OTTAWA – Canada’s federal, provincial, and territorial environment ministers have agreed to push forward on a Canada-wide zero-plastic-waste strategy. The strategy outlines a vision to keep plastics in the economy and out of the environment through solutions to better prevent, reduce, reuse, and clean up plastic waste.
With its circular-economy approach, the strategy addresses plastics throughout their life cycle. This means:
- ensuring all plastic products and packaging are designed for greater durability, reuse, and recycling throughout the value chain;
- working with companies that make products containing plastics or using plastic packaging to shift responsibility to them for the improvement of plastic-waste collection, management systems, and infrastructure across Canada;
- expanding collection systems to keep all plastic products in the economy and out of the environment;
- significantly increasing the responsible use and recycling of single-use products;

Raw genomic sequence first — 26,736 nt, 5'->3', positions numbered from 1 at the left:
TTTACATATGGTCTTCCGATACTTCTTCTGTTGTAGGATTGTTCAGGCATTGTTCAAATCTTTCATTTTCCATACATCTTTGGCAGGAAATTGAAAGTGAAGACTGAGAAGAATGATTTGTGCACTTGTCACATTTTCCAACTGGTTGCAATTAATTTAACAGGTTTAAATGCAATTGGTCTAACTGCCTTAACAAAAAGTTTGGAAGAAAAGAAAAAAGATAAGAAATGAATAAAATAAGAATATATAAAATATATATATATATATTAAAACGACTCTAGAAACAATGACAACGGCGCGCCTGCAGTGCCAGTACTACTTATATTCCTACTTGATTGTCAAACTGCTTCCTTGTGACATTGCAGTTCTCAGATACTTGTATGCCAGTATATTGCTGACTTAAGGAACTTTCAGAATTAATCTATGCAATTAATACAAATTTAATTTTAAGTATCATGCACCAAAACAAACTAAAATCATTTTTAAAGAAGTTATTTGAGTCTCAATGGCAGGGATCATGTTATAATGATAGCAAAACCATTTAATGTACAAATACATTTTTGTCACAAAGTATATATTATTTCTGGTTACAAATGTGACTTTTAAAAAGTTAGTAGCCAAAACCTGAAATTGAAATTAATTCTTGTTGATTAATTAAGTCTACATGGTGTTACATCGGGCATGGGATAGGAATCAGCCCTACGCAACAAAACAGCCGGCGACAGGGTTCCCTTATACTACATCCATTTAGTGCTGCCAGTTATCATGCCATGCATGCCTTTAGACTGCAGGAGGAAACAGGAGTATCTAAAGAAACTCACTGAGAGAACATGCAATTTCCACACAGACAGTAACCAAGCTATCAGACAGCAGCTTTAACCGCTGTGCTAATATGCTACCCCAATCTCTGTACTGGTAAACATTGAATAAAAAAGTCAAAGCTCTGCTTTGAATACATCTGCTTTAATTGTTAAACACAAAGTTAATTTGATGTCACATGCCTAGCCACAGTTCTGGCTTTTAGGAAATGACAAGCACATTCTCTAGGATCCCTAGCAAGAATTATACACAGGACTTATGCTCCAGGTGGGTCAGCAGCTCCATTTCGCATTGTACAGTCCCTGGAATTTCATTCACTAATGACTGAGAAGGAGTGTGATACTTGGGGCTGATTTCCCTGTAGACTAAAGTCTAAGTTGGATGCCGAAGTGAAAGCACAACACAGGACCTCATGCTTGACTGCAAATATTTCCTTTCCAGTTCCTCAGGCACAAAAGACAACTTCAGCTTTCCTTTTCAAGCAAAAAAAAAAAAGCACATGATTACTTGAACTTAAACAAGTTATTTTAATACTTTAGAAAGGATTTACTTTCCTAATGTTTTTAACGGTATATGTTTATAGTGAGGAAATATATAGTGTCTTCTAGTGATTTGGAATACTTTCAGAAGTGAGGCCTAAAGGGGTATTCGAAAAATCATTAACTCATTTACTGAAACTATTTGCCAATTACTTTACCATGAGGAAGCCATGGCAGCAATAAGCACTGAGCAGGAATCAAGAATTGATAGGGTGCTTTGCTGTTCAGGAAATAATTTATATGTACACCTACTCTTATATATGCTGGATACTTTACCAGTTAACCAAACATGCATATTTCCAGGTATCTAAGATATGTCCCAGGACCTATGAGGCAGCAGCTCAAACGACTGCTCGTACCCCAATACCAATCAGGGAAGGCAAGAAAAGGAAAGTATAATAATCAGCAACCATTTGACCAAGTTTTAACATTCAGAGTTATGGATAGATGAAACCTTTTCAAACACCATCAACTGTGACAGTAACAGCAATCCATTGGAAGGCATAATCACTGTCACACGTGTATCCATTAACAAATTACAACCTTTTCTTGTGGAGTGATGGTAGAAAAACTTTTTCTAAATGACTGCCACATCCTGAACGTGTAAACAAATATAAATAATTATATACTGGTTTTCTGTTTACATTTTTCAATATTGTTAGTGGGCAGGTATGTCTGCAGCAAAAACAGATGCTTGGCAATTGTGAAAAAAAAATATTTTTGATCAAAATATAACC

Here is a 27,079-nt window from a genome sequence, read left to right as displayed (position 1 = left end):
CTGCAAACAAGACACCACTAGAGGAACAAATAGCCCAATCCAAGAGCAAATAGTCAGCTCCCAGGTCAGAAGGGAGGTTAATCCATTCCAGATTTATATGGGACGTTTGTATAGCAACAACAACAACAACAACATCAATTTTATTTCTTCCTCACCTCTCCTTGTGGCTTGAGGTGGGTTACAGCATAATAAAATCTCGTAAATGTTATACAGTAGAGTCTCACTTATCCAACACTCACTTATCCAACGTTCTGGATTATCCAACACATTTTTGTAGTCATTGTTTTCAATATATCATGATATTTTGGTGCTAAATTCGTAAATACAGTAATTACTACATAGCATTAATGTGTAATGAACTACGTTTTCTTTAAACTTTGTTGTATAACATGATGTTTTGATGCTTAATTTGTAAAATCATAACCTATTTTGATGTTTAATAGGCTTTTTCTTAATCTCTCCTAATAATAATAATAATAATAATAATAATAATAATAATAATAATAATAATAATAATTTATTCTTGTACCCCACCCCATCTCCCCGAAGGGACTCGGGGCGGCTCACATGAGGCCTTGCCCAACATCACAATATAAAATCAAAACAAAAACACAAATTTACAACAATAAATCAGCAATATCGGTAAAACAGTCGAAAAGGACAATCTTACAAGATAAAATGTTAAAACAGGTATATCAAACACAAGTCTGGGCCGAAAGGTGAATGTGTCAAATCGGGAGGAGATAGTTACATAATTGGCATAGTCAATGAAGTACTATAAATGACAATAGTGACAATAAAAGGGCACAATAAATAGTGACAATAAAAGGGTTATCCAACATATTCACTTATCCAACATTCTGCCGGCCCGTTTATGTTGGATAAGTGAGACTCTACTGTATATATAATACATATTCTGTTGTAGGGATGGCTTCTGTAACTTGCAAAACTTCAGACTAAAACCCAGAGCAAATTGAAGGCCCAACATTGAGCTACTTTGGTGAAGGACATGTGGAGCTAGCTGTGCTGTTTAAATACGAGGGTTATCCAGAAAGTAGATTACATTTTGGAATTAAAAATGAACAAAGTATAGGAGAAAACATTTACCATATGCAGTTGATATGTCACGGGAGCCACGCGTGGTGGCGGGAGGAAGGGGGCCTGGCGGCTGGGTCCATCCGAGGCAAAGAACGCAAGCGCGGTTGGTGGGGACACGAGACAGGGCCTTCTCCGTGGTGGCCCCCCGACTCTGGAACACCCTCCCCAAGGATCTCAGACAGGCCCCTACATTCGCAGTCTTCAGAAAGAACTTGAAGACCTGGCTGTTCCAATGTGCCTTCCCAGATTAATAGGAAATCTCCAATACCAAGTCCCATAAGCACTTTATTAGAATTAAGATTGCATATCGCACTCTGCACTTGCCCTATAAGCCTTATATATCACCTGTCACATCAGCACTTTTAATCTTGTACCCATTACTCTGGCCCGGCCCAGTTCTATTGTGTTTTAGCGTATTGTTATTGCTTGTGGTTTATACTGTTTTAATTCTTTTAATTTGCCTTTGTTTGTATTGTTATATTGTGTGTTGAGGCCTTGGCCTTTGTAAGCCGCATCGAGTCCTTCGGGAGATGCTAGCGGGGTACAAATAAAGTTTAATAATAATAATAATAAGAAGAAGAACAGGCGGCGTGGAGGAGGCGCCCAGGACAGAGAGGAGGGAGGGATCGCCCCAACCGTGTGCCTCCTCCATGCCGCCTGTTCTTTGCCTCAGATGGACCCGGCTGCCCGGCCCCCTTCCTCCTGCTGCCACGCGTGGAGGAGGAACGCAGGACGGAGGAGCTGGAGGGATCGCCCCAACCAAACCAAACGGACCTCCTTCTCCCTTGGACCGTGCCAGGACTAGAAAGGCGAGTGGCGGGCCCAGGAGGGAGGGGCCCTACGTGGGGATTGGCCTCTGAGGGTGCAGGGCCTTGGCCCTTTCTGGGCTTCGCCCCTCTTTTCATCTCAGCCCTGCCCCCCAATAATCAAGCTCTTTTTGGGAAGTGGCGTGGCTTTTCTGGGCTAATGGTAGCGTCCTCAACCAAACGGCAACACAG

- improving our understanding of the issue and solutions through research and innovation; and
- taking action to capture and remove the plastic litter found on shorelines and in nearshore waters.
Ministers agreed to continue to work over the coming year with all levels of government, Indigenous communities, industry, and other stakeholders to develop an action plan to implement the strategy for zero plastic waste.
In 2014, every Canadian threw away on average 706 kg of waste. The Canada-wide waste-reduction goal adopted by ministers will reduce this number by 30 per cent per person by 2030, with a 50 per cent reduction goal by 2040. This goal will not only help protect the environment, our air, and our waterways, but it could also generate more than 85,000 good middle-class jobs and $4.2 billion in GDP by 2040. It could also reduce greenhouse gas emissions by more than 15 million tonnes.
Ministers also approved in principle a renewed memorandum of understanding for mutual aid for environmental emergencies. The Council continues to support collaborative work on shared environmental priorities, including air and water quality, climate change, and cumulative effects.